Attempts by continental and regional bodies such as the African Union (AU), the Economic Community of West African States (Ecowas) and the Southern Africa Development Community (Sadc) to gloss over these blatant abuses by embracing the formation of governments of national unity (GNU) as face savers for the losers are yet to yield positive results in Kenya and Zimbabwe, for example.

In the meantime, Sadc which is responsible for ensuring the staging of free and fair elections in Zimbabwe needs to be more proactive than it has been in the past, ahead of polls to be held next year.

Its modus operandi thus far, which is similar to that of other continental bodies, has been to wait until a violent election is held even if there are ample signs of a looming bloodbath beforehand.

The regional body needs to heed the warnings and fears voiced by the affected population and come up with appropriate and timely interventions.

A sense of apprehension and dread is rapidly enveloping Zimbabwe as the staging of general elections in March next year looms.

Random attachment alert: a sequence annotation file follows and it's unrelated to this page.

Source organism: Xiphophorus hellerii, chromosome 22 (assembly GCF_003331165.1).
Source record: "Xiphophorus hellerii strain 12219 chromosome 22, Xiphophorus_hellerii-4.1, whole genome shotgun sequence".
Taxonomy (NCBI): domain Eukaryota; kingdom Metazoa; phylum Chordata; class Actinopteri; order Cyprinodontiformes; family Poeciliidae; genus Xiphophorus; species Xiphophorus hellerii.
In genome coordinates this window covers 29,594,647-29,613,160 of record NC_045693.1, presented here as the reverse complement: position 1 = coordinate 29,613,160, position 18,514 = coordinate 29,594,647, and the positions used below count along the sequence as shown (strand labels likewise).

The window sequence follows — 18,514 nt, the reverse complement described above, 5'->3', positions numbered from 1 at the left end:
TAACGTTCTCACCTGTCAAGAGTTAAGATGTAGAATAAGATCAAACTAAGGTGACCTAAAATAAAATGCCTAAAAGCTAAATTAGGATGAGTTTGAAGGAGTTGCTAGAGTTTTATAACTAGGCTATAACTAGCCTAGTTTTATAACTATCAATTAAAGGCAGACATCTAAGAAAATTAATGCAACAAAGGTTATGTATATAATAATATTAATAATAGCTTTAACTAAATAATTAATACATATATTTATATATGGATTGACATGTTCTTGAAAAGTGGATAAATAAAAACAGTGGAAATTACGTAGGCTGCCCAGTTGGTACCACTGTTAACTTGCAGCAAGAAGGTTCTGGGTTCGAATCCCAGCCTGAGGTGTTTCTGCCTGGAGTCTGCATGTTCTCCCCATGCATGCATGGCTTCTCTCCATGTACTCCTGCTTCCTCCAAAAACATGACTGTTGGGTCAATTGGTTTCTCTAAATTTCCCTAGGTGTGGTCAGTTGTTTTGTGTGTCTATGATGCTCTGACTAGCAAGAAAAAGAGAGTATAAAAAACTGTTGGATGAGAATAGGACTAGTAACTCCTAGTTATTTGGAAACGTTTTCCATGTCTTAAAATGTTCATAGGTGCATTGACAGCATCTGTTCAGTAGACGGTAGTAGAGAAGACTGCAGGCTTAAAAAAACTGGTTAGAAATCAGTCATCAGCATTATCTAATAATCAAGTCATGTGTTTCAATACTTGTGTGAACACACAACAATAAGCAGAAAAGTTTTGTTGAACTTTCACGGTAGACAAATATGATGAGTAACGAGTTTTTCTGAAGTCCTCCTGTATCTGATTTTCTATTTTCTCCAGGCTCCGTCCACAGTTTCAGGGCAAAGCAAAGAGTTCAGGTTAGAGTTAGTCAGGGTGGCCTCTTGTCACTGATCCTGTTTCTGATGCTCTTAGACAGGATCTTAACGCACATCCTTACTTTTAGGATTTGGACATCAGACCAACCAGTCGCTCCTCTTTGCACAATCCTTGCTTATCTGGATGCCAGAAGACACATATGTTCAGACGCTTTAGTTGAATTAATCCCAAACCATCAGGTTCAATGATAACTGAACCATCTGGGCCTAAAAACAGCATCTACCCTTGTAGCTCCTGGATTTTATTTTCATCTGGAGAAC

The people are justified to regard the event with trepidation  on the basis of past violent polls but the scare mongering being resorted to by the former ruling party Zanu PF, is raising tensions to new levels.

The former ruling party’s scare tactics have taken the form of threats by senior officials Patrick Chinamasa and Rugare Gumbo,  that the army would reject a victory by MDC leader Morgan Tsvangirai and would block him from assuming power are glaring examples.

Although these outbursts are a sign of desperation and uncertainty about the party’s chances, the  threats represent a crude and insidious form of rigging that begins long before a single ballot has been cast.

They threaten to disenfranchise large numbers of voters. These alarmist tactics  are a form of rigging defined  by a couple of online dictionaries as “clandestine and illegal efforts to shape election results” or “illegal interference with the process of an election”.

Zanu PF is hardly a party that makes idle threats when it fears that its 32-year hold on power could end.

Past elections in which violence, intimidation and coercion, displacements and even killings have been resorted to, have made this abundantly clear. And the aggression does not end there.